Automating Cocoa Deployments with Sparkle and Xcode

Posted by mhagedorn on March 7th, 2008 filed in Cocoa

For those of us who live in the rails world, fantastic tools like Capistrano have made deployment drop-dead simple. And since I do some Cocoa work I found myself wanting some of that same capistrano-esqe love in my Cocoa deployments. The Sparkle framework handles most of this for you, but in its vanilla implementation requires you to hand code some descriptor files and this seemed problematic to me. So I have cooked up an Xcode based recipe which allows me to do push button deploys and let Sparkle handle the updating part.

I got the germ of the idea for this one from Duncan Davidson’s blog post (which sadly is no longer available due to a server crash) of last fall where he too was longing for something like capistrano to automatically handle pushing up code updates. I will condense what I remember from his post.

At its heart, this approach starts by recognizing that Xcode allows you to keep project specific settings (kind of like environment variables) in a separate file called an .xcconfig file. For us this file will contain the version number of the code that we are going to deploy. In this technique this value will be manually editing. Everytime we want to do a deploy, edit the xcconfig file, then do a deployment. The deployed code will show up on the client with the version number you specified in the .xcconfig file.

Create the Xcode Config File

In your cocoa project, add a new file to the project (File -> New File) and select Xcode/Configuration Settings File. Call it whatever works for you. Open the file up in Xcode and add this single line to it (or more if you are using xcconfig for other things too 🙂 )


(Replace WIDGET with whatever the name is of your application, its up to you, you are merely defining a variable here that you will use in your Plist ).

The next step is to make sure XCode uses the xcconfig file that we just created. To do this, select the project icon in the outline view of Xcode and hit command-I. This will bring up the project information for your project. Navigate to the build tab on this window, and at the bottom of this tab you should see “Based on:”, with a drop down to pick an xcconfig file to base this build on. Since we are going to control the version number through the xcconfig, we want to select the xcconfig file that holds our version number here.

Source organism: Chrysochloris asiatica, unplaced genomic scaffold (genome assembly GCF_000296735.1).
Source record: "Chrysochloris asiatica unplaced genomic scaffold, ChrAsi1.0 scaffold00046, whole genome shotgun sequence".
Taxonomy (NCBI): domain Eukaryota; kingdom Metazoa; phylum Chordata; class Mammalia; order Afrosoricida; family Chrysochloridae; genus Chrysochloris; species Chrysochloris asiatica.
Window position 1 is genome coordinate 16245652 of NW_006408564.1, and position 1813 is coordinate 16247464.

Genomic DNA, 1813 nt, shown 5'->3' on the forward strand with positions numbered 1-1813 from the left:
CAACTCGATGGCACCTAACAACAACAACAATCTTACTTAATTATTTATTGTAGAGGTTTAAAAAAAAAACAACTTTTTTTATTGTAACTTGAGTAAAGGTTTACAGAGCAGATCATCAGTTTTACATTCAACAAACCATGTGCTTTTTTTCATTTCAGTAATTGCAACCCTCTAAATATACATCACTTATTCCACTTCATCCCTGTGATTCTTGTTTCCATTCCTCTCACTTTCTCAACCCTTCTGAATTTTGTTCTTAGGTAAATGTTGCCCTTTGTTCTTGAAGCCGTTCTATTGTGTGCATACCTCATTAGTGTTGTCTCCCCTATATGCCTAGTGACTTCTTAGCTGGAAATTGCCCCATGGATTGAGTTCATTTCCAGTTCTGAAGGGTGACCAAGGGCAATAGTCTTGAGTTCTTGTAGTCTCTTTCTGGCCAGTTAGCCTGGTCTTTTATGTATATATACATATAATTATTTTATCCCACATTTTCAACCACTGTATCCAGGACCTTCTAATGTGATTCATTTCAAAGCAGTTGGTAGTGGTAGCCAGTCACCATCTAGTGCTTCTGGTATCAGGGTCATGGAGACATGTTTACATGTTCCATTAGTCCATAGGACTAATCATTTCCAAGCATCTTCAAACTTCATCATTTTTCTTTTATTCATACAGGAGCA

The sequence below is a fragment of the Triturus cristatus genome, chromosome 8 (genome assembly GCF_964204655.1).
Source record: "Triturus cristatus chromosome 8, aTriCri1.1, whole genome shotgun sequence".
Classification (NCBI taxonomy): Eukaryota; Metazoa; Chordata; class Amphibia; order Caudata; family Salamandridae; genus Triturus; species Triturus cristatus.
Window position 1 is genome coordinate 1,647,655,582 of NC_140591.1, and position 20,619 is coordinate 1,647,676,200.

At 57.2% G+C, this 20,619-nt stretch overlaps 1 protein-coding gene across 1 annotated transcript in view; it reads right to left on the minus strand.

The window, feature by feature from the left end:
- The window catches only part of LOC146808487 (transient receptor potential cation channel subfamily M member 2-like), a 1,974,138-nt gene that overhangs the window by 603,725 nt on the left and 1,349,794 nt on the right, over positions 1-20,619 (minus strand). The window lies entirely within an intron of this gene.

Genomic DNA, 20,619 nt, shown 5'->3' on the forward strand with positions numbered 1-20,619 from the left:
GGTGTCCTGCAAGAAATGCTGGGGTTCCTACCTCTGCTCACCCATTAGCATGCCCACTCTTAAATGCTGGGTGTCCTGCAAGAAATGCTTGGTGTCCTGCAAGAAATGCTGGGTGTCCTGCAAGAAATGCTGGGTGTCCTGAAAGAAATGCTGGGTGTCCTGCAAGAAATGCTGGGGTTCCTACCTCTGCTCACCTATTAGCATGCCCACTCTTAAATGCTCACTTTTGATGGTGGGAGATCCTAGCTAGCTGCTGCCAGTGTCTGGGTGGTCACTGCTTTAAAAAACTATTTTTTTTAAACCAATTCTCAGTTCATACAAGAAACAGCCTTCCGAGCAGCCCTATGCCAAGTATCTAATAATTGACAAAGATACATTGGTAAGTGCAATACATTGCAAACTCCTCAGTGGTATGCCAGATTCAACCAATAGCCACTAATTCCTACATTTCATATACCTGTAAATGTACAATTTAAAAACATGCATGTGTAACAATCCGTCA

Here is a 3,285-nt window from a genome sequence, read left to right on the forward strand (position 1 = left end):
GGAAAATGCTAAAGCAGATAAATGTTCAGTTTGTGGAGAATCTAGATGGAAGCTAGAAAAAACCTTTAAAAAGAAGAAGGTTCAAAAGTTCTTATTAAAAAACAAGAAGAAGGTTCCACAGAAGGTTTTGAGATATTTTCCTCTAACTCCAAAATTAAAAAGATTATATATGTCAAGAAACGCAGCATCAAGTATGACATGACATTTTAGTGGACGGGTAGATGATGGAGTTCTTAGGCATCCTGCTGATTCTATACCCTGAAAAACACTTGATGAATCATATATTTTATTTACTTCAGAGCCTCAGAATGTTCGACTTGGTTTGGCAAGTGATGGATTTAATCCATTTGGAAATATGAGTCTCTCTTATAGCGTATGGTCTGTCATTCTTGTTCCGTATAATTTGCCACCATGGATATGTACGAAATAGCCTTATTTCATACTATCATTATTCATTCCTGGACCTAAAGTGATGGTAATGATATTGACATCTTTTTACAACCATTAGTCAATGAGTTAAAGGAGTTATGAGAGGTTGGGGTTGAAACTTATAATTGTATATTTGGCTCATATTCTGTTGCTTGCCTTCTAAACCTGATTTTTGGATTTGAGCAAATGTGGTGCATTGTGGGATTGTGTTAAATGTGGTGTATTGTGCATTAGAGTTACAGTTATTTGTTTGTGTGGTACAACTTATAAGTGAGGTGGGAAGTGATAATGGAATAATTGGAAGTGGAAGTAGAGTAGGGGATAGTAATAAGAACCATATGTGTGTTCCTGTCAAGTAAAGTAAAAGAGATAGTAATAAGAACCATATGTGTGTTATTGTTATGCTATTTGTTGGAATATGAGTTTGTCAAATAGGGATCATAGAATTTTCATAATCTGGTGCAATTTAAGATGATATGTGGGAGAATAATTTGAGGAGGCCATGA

Modify the PList file to utilize the setting from the .xcconfig file

Lets now edit Info.plist file to make use of the version number. Edit the plist so that it looks like this (I have only listed the appropriate lines, leave the lines alone)

<key>CFBundleVersion</key> <string>${WIDGET_VERSION}</string>

Save this and lets move on…

Create a new build target which does the deploy

Add a new target to your XCode project, and call it Deploy. Drag your build product under this target as well. This step will make sure that building the application will happen before deploying it (it makes it a dependency). Add a new build phase to your Deploy target, add a build phase that is of type Run Script. ” Add -> New Run Script Build Phase”. Edit this run script build phase to look like this:

if [ "Release" != "$CONFIGURATION" ]; then
    echo 'error: Package creation only works for Release builds'
    exit -1


Create the Ruby File Which Does the Packaging

In our run script phase we just wrote, we turn around and execute a ruby script called ruby_deploy. This is a custom script that we are going to create right now. Go ahead and add a new empty file to your project, and save it as ruby_deploy.rb. Here is a suggested starting place that I use. Feel free to modify it as needed for what you are doing

#!/usr/bin/env ruby
#  ruby_deploy.rb
#  widget
#  Created by Mike Hagedorn on 12/1/07.
#  Copyright (c) 2007 Silverchair Solutions. All rights reserved.

require 'rss/1.0'
require 'rss/2.0'
require 'open-uri'
require 'rss'

require 'net/http'

#put your application name here
#put your user name here
#specify the appropriate server and directories here

version = ARGV[0]
build_dir = ARGV[1]
proper_name = APPLICATION_NAME.capitalize
package = "#{proper_name}_#{version}.zip"
notes = "#{APPLICATION_NAME}_#{version}.html"
puts build_dir
`zip -r /tmp/#{package} \"#{build_dir}/\"`
url_base = "{APPLICATION_NAME}"
dist_dir = url_base

content = ""
# raw content of rss feed will be loaded here
open("#{url_base}/appcast.xml") do |s|
    content =
rss = RSS::Parser.parse(content, false)

package_url = "#{url_base}/#{package}"